Soup is an easy dish to make and is a good way to use what's available at the time. It is also easy to make in a large pan and you can give out plenty of samples. Adjust the portion size up or down to make it go further. Also, you may want to add bread or toast, again giving flexibility to the portion size but also to create a dish that can be eaten as finger food.

Here are two ideas for soups from our Vegetarian for Life recipe pages:

Butternut squash soup

Sweetcorn chowder

Main courses

Cottage pie

This is an old favourite of mine – I have delivered this many times with groups, and it is always popular. Cottage pie can be made to suit dietary requirements such as using a gluten-free mince – for this, try Meatless Farm Plant-Based Mince. If your group requires gluten-free dishes, remember to also use a gluten-free stock cube, gravy powder, and margarine for the mashed potato. I bring along pickled cabbage and beetroot to brighten up the dish.

Lancashire hotpot

Another favourite – with the bonus that this recipe can be made without an oven. Precook the potatoes, slice and gently fry them, and place them on top of each serving. I even make this one at home just for my partner and myself.

Pasta with roasted vegetables and lentils

Despite this recipe requiring you to roast the vegetables, which is great and really tasty, it is also possible to cook the vegetables in a large frying pan. When cooked, simply add precooked spaghetti. Easy!

Vegan sausage casserole

This was my go-to recipe when I began delivering cookery demonstrations. In those days, I held cookery classes for teenagers, but the recipe stayed with me and is proving to be equally popular with adults.

Chef's tip: Cook the sausages separately to the vegetables, and wait until the vegetables are done before you add them to the casserole. You only need to heat the sausages through – if you add them too early, they will overcook.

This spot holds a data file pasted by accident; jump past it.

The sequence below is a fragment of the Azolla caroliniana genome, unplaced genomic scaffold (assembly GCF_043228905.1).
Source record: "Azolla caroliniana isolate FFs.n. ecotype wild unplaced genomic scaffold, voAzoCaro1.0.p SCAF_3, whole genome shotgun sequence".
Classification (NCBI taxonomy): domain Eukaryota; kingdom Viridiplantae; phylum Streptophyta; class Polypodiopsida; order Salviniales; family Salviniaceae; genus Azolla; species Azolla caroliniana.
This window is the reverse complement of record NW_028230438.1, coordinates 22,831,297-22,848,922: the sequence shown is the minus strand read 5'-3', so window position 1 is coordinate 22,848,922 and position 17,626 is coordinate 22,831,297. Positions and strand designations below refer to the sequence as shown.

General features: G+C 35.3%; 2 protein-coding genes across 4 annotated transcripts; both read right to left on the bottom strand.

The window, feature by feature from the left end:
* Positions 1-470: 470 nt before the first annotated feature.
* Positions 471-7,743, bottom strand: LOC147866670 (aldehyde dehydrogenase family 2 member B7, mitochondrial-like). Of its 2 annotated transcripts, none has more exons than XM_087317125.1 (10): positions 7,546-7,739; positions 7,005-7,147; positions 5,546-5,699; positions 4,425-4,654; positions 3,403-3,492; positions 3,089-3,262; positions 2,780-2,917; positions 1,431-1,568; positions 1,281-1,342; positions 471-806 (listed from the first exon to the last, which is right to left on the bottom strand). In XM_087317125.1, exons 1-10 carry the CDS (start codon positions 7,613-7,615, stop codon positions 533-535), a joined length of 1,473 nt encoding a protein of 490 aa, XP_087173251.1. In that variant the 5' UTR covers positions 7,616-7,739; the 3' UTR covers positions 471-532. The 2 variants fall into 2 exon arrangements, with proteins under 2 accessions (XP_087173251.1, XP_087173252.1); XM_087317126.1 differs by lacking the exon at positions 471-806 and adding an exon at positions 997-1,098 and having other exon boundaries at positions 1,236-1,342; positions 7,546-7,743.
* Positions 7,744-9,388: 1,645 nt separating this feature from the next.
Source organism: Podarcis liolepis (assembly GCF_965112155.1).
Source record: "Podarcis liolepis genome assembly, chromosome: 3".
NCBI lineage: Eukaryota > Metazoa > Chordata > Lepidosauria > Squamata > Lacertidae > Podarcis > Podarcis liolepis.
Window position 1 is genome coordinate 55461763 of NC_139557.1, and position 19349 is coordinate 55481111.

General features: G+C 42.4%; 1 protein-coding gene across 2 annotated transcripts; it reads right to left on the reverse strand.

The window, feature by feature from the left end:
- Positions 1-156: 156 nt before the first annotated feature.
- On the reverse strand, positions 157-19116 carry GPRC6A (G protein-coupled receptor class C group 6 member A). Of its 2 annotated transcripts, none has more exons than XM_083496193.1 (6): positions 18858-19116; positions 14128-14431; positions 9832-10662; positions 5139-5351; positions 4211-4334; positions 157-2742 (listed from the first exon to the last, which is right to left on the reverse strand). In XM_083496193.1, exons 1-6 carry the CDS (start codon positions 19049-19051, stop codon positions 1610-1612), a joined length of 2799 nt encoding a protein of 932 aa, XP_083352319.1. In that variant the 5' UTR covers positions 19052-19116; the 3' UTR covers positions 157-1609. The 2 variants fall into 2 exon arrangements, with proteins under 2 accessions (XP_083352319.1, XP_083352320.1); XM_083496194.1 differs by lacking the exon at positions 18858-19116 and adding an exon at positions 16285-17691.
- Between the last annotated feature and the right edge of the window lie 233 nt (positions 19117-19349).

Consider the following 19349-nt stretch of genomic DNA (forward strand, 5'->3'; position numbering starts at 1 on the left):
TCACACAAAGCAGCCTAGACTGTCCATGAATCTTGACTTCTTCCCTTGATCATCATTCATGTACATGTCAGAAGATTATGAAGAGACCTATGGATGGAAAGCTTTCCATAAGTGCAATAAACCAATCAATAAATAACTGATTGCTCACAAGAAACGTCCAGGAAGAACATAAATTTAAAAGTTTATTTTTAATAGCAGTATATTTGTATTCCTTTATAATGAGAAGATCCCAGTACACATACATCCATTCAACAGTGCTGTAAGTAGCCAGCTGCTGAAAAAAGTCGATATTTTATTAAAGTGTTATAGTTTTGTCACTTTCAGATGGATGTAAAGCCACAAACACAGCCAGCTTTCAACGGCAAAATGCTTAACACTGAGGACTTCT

What about cakes?

Yes, we all like cake! I often don’t have access to an oven with my demonstrations, so I pre-bake my cakes. I talk my group through the process of how to make them with the ingredients in front of me. Then, as if by magic, I produce one I made earlier. Depending on the cake, I may also make an accompanying caramel sauce or a custard.

Chef’s tip: Custard is always a good idea.

Follow these links to some delicious and very popular cakes:

Sticky toffee pudding

Apple cake


Foods to avoid

No foods are completely off the menu. However, certain foods are simply not appropriate – obviously, meat and dairy products if your group requires a vegan dish. Some foods may be too complicated or require too many ingredients or steps. Some require chilling, and of course bread would require time for the dough to rise. Fried foods can create smoke and trigger fire alarms. Some dishes can’t be made in the required scale. The list goes on...

As a rule, keep it simple. What you choose to make, either as a group activity or simply a demonstration, should be relatively easy to make and inclusive for your audience.

And finally...

Eat your food together at the end of the demonstration. Feel free to include support workers. By eating together you will all be sharing the experience and bonding. And make sure you've allowed time for your meal together on top of the time you devote to the recipe. You also need to allow time for setting up, eating and tidying up.

Whatever you decide to make, have fun with it.

Chef Alex

Find out more: Vegetarian for Life training courses:

The Vegetarian for Life Cookery School offers courses that will put every learner on the right path to becoming a successful cook with an all-round plant-based repertoire. A practical, professional approach will give learners the knowledge and skills to cook plant-based options with confidence.

Learners will be given access to a range of resources to support their continued development.

All courses give learners the opportunity to ask any questions they have about vegan and vegetarian diets.

We can also give your team access to our online training series, Care Catering for Vegetarians and Vegans. And if you’d like to be known as the very best, we can heavily subsidise full-day care caterer training courses.